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The New Jersey Cannabis Regulatory Commission had touted on Oct. 15 how diverse the businesses being awarded vertically integrated and medical cannabis licenses are.
Except most, if not all, of those minority license winners were white women. In the following days, applicants of color would go on to claim that they had not received accurate points for being “minority” applicants in the scoring and award process.
Al Harrington was one of those Black-owned businesses.
When Jamil Taylor, CEO of alternative treatment center licensee Justice Grown New Jersey, set up a medical cannabis facility in Pennsylvania, he would host events called Marijuana Mondays: events where community members could show up and ask any cannabis-related questions that came to mind.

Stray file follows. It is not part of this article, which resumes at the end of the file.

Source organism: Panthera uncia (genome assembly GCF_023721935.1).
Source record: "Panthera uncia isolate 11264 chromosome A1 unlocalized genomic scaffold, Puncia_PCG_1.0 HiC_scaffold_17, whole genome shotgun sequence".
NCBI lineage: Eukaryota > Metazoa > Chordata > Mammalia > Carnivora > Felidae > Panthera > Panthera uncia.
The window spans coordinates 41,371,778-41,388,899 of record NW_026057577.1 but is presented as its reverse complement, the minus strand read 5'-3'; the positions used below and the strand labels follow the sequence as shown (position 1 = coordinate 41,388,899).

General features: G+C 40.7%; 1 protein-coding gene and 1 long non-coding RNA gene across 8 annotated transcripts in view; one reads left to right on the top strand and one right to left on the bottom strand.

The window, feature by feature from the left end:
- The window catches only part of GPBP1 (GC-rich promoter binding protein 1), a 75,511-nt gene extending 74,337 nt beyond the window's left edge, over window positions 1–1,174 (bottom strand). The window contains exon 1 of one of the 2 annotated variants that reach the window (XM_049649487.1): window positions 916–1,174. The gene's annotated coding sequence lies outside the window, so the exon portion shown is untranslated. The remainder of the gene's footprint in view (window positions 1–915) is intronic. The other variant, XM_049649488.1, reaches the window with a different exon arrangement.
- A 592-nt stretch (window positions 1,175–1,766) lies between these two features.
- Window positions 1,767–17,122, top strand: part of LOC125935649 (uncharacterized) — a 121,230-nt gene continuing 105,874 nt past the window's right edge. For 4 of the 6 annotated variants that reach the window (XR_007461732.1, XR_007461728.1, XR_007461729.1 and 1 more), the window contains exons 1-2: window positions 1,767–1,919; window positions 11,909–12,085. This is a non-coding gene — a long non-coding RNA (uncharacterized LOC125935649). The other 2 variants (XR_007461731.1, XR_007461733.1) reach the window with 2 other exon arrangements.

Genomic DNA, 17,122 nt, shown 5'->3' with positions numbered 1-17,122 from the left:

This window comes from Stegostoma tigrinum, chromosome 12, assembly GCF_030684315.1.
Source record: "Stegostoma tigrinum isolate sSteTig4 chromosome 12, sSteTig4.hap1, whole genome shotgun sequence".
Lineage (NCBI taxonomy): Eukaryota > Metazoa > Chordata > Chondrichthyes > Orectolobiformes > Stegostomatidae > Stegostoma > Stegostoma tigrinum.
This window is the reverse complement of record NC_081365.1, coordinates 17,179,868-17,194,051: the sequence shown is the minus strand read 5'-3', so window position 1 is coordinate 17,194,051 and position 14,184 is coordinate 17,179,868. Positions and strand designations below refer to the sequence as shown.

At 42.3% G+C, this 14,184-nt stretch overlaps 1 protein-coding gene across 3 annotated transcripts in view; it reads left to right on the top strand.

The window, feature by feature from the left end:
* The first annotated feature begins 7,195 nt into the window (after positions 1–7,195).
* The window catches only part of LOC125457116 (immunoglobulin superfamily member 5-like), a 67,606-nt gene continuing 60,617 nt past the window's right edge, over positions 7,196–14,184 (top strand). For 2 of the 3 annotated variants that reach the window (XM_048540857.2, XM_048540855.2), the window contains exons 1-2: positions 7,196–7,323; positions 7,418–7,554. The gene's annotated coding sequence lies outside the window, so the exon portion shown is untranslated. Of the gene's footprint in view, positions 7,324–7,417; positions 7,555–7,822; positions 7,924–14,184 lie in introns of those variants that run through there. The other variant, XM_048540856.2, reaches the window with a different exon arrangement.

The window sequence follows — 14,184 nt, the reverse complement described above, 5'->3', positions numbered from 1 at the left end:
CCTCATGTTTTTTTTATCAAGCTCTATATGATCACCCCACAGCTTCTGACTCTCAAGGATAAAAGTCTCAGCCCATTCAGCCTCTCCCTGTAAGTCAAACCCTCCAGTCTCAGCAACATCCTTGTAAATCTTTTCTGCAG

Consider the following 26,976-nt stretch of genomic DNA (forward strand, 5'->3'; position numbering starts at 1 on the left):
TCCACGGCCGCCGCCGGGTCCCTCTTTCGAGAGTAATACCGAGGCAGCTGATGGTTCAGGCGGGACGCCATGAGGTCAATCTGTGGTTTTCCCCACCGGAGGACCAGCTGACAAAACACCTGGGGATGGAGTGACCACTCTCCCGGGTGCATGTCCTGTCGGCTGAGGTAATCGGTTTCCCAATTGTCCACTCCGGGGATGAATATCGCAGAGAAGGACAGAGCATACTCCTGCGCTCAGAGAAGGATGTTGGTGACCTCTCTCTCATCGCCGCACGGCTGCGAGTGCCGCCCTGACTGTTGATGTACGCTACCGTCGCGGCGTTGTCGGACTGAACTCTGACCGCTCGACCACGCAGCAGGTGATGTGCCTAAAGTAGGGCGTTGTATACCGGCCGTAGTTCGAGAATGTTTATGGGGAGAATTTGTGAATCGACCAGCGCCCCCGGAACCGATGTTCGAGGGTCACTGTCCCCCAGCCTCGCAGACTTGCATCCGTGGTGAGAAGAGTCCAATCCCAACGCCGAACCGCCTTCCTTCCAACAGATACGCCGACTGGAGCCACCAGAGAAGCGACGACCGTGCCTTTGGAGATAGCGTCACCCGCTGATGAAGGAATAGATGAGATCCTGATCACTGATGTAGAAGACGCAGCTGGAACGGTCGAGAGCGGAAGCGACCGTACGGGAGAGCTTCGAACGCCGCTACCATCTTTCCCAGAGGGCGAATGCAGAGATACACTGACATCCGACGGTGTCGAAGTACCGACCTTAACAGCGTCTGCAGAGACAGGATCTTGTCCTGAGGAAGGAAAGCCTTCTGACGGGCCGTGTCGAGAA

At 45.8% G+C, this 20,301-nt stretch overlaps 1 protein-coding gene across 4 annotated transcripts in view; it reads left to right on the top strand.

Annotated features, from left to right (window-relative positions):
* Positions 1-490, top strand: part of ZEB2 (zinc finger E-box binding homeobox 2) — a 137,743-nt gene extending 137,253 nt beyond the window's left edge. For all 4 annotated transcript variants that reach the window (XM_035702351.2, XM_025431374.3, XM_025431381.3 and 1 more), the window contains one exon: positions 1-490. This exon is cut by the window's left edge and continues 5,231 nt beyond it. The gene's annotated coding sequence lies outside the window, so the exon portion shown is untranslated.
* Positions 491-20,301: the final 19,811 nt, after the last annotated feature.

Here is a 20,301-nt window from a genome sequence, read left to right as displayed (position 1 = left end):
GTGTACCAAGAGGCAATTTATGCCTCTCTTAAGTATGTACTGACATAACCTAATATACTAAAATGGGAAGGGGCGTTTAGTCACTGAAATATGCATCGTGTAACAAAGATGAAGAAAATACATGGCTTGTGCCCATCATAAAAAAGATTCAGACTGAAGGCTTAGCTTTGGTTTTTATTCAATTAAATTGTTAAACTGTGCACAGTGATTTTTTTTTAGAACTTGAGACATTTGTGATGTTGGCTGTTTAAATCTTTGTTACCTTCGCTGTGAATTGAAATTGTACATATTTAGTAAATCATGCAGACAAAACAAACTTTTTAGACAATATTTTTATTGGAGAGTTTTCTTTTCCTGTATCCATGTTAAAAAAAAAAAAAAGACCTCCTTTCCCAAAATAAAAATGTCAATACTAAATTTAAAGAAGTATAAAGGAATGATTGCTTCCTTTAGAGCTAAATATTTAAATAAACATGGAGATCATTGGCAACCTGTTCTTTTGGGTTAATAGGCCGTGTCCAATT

The events attracted all sorts of people, he said, across age groups and areas of concern.
“You get a broad range,” he said.
Of the six businesses awarded new Alternative Treatment Centers by the Department of Health, Justice Grown is the least well known.
“We are the – I’m not going to say mom-and-pop – but we are the smaller guy playing in a very, very big market,” Justice Grown NJ CEO Jamil Taylor tells NJ Cannabis Media. “We were founded by social justice attorneys that believe that cannabis is a social justice issue. We feel diversity and inclusion are a very, very big piece of our business and our branding. Hence the term Justice Grown.”